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Driving in Somerset

  • Stefan Jan Kolowski (a1) and Jackie Rossiter (a1)
Abstract
Aims and Methods

The number of drivers on our roads with dementia is likely to increase as the elderly population grows. We performed a retrospective analysis of patients referred to our Memory Clinic in Taunton who were still driving despite a high suspicion of dementia.

Results

Twenty per cent of the patients were still driving at the time of their assessment. Ten per cent had a diagnosis of Alzheimer's disease and 10% mild cognitive impairment. The patients and/or carers stated that the patient had not been told to stop driving and none of the referral letters documented any advice about driving.

Clinical Implications

Referrers should advise all patients with possible dementia to refrain from driving until assessment by a specialist team is completed. They should be informed of the risk of medico-legal consequences if they continue to drive.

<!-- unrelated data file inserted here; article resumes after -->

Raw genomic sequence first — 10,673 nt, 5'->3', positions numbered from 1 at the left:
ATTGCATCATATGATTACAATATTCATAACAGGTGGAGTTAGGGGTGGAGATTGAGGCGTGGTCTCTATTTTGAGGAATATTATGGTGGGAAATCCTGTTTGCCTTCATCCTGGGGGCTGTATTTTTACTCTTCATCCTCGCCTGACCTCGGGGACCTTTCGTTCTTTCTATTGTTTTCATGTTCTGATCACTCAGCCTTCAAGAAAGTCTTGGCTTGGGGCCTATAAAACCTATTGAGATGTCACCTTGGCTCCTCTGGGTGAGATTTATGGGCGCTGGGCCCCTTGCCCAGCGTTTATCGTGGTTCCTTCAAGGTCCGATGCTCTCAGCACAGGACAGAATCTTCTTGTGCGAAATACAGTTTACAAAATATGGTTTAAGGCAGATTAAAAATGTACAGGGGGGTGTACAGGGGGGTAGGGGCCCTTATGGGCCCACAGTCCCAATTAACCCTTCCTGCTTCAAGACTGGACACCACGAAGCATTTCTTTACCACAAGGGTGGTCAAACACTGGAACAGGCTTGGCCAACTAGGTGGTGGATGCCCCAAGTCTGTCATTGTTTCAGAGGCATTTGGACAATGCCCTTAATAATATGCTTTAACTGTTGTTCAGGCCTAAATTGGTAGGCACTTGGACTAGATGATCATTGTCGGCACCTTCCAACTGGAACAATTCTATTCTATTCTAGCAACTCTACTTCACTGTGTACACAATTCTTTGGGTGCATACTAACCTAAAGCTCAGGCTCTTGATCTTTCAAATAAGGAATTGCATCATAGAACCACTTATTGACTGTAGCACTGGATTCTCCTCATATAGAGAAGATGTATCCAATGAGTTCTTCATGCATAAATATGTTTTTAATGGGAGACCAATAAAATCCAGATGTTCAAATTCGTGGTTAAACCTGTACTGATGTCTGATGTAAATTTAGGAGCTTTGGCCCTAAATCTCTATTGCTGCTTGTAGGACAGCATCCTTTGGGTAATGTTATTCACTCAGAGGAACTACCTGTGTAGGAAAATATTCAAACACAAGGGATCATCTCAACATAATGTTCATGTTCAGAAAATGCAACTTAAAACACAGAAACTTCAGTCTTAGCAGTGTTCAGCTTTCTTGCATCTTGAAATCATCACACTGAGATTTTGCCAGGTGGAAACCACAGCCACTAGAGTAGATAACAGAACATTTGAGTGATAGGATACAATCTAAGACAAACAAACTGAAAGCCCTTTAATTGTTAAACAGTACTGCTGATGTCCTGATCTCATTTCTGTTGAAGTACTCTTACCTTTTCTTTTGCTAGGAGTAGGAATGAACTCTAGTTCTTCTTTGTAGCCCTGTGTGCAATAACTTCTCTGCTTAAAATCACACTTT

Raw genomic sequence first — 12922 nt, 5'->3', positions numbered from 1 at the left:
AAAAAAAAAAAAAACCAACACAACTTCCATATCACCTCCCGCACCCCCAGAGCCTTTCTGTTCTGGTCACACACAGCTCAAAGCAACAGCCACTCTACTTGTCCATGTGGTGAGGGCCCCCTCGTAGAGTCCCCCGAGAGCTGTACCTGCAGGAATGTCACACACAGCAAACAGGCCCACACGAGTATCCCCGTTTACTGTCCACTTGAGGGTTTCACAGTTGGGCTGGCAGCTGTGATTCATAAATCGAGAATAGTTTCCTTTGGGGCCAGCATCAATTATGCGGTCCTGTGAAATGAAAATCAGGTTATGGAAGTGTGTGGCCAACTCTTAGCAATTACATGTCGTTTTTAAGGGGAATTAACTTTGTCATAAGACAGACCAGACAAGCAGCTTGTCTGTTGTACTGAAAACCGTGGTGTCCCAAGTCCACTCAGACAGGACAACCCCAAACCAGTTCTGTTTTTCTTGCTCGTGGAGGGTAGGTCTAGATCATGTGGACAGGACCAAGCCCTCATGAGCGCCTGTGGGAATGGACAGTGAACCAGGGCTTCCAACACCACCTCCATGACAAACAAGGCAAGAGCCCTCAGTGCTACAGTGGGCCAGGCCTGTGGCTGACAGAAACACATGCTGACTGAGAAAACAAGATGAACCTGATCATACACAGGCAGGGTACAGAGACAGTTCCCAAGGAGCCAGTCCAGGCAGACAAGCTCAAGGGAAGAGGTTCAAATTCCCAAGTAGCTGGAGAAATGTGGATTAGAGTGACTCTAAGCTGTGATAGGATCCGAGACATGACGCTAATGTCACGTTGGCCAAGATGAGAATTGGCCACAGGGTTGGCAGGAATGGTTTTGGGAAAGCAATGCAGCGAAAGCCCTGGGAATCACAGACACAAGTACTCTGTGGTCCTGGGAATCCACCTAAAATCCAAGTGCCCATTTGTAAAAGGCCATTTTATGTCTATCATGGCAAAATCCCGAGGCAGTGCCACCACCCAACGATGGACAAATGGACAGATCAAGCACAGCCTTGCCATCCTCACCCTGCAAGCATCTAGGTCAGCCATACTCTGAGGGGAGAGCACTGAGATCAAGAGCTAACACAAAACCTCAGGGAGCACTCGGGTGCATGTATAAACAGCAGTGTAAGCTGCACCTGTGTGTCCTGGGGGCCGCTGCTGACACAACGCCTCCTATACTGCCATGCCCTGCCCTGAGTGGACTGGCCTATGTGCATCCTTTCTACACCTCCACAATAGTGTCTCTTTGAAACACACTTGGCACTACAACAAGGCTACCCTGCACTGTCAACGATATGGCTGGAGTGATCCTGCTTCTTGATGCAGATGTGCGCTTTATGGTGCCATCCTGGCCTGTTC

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Copyright
This is an Open Access article, distributed under the terms of the Creative Commons Attribution (CC-BY) license (http://creativecommons.org/licenses/by/4.0/), which permits unrestricted re-use, distribution, and reproduction in any medium, provided the original work is properly cited.
References
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BJPsych Bulletin
  • ISSN: 0955-6036
  • EISSN: 1472-1473
  • URL: /core/journals/bjpsych-bulletin
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Driving in Somerset

  • Stefan Jan Kolowski (a1) and Jackie Rossiter (a1)
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